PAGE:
Competitive Drive and Financial Motivation

Athletes are often elite because of a strong competitive drive and finances that depend on their performance. Therefore, they are the exception, not the rule, when it comes to what’s possible regarding discipline.

I remember growing up looking toward bodybuilding as the “best” way to eat. While we can certainly take some knowledge from that sport, the truth is elite bodybuilders have a food discipline most of us cannot and should not match. Most of us, myself included, can’t match this level of intensity for long periods — and that’s okay.

What Elite Athletes Eat (and Do) You Should Too (or Not)

Support Team

Have you ever tried to eat healthier and just wished you had a personal chef? Well, you are correct — that would help. James Harrison, an NFL player, is considered old for the job but stresses that his continued success depends on him spending hundreds of thousands of dollars a year on a team to keep him playing.

Spending $300,0000 on a chef, massage, and therapist team to make five million is a pretty nice equation. But at a certain level, things get complicated enough that you must have people doing things for you and watching for your best interest. The rest of us don’t have this “luxury.”

Supplements, Legal and Otherwise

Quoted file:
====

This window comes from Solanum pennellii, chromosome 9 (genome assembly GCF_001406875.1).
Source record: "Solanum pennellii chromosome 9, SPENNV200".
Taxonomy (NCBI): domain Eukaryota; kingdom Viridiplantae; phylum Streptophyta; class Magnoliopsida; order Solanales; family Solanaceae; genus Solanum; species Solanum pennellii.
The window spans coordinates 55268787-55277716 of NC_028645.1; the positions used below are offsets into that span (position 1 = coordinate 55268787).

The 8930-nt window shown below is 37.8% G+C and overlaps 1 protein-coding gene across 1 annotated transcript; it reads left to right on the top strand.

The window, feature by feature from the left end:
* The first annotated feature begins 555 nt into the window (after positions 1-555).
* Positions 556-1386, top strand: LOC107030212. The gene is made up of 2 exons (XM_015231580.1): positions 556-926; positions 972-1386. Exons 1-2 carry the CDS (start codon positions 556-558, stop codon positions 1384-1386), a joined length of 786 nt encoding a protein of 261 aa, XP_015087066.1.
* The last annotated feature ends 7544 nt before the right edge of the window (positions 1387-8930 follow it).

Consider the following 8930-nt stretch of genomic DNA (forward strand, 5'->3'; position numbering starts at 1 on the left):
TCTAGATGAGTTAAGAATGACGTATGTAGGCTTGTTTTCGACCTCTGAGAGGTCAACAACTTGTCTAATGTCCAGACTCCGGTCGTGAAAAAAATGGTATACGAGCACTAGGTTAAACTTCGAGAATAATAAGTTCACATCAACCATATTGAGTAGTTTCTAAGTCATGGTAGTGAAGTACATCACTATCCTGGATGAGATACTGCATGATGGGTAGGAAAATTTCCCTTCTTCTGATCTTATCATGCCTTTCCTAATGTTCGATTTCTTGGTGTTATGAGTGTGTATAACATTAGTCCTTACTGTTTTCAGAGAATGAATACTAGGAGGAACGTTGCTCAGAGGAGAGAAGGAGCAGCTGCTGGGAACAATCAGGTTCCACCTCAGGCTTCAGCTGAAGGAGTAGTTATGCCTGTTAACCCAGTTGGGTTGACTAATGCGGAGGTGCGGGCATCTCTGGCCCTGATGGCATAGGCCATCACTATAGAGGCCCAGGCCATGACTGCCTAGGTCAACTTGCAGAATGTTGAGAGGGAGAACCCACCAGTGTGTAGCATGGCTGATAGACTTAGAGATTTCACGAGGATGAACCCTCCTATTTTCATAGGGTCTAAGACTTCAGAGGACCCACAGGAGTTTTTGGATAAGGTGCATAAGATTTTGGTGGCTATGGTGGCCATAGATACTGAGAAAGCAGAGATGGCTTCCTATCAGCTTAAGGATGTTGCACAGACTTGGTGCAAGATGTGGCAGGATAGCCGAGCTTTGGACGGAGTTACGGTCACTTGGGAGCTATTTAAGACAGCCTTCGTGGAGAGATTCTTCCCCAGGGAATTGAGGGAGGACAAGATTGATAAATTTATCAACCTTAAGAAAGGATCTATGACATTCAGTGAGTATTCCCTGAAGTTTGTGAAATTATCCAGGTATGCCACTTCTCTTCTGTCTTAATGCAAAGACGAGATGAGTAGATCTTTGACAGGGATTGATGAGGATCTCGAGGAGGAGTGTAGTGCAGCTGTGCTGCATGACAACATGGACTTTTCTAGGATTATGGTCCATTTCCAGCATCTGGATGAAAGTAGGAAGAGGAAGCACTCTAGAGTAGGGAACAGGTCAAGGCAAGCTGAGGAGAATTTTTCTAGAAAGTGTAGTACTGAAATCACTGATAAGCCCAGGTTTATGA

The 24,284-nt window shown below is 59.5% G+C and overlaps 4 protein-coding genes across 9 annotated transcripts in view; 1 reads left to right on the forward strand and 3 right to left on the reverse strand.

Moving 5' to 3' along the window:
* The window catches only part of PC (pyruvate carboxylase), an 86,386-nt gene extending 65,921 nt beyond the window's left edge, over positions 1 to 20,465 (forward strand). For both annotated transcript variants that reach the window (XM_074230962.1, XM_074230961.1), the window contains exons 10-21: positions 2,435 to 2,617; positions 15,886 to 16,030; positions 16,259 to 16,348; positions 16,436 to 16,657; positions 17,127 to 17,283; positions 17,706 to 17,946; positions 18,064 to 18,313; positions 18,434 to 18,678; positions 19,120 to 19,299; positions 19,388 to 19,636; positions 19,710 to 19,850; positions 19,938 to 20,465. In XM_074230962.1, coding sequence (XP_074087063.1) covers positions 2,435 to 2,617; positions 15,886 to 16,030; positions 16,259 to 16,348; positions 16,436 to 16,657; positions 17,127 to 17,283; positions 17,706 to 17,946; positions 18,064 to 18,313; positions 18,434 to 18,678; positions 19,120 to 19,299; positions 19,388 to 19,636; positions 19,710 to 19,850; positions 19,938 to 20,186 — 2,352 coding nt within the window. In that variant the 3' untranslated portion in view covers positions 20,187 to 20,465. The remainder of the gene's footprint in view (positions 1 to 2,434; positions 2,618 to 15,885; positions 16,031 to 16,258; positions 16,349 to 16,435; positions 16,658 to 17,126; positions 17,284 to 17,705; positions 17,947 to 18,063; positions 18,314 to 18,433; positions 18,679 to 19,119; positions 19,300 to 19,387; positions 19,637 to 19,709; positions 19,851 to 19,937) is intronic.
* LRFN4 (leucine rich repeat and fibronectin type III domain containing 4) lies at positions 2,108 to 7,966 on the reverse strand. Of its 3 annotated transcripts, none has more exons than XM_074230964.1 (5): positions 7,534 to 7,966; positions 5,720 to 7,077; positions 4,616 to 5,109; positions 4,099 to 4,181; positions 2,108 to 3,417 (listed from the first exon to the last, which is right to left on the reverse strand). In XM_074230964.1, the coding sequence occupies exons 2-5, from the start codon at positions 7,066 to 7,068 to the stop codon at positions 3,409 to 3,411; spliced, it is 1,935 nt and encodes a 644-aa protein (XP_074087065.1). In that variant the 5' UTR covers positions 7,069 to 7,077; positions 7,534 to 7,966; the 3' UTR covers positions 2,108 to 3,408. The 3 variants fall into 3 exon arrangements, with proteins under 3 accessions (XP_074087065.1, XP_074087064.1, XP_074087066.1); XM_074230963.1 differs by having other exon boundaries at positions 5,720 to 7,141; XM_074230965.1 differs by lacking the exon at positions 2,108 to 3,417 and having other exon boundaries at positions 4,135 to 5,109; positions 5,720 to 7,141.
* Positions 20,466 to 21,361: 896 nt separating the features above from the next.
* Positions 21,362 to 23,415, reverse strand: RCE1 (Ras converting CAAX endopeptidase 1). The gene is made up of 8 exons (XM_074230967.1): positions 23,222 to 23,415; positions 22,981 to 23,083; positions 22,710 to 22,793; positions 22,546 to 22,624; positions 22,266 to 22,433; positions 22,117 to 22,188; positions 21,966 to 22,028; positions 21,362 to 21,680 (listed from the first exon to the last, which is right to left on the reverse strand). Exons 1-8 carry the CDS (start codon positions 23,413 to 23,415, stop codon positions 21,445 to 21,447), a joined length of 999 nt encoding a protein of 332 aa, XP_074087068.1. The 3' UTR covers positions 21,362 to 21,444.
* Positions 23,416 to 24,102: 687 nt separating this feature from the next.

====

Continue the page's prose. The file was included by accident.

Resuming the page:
The first thing most of us do when looking at a new nutrition book is flip to the supplement section. It’s human nature. Athletes do take supplements, and often it’s just to keep up with the vitamin and mineral demand they just can’t get in through food.

Legal performance enhancement supplements may give a slight edge in competition. The illegal ones, which do get used by some, can help quite a bit. However, these illegal substances can also have dire consequences on long-term health. As a general rule, we should stick with mother nature.

The Strategies You Can Implement as a Recreational Athlete

I work with a good number of weight-loss and general health clients, but I also deal in the golf world quite a bit. The majority of golfers prioritize optimal health, but would love a boost in performance. This is true for most sports that are more recreational in nature or at least not a full-time commitment.

Are you interested in boosting performance and living to a ripe 110 years old? Here is how you do it.

Lock Down the Similarities List

The first list we discussed included vegetables, fiber, protein, carbohydrate quality, water, and sleep as the foundation for anyone, athlete or not. I cannot stress this enough. If you are looking for a performance boost, make sure this list is absolutely nailed down. Sleeping four hours a night will make just about everything else matter little. Same goes for being dehydrated or having a poor whole food intake. The 7 Daily Habits of the Whole Life Challenge must become more of a routine before adding in any extra changes.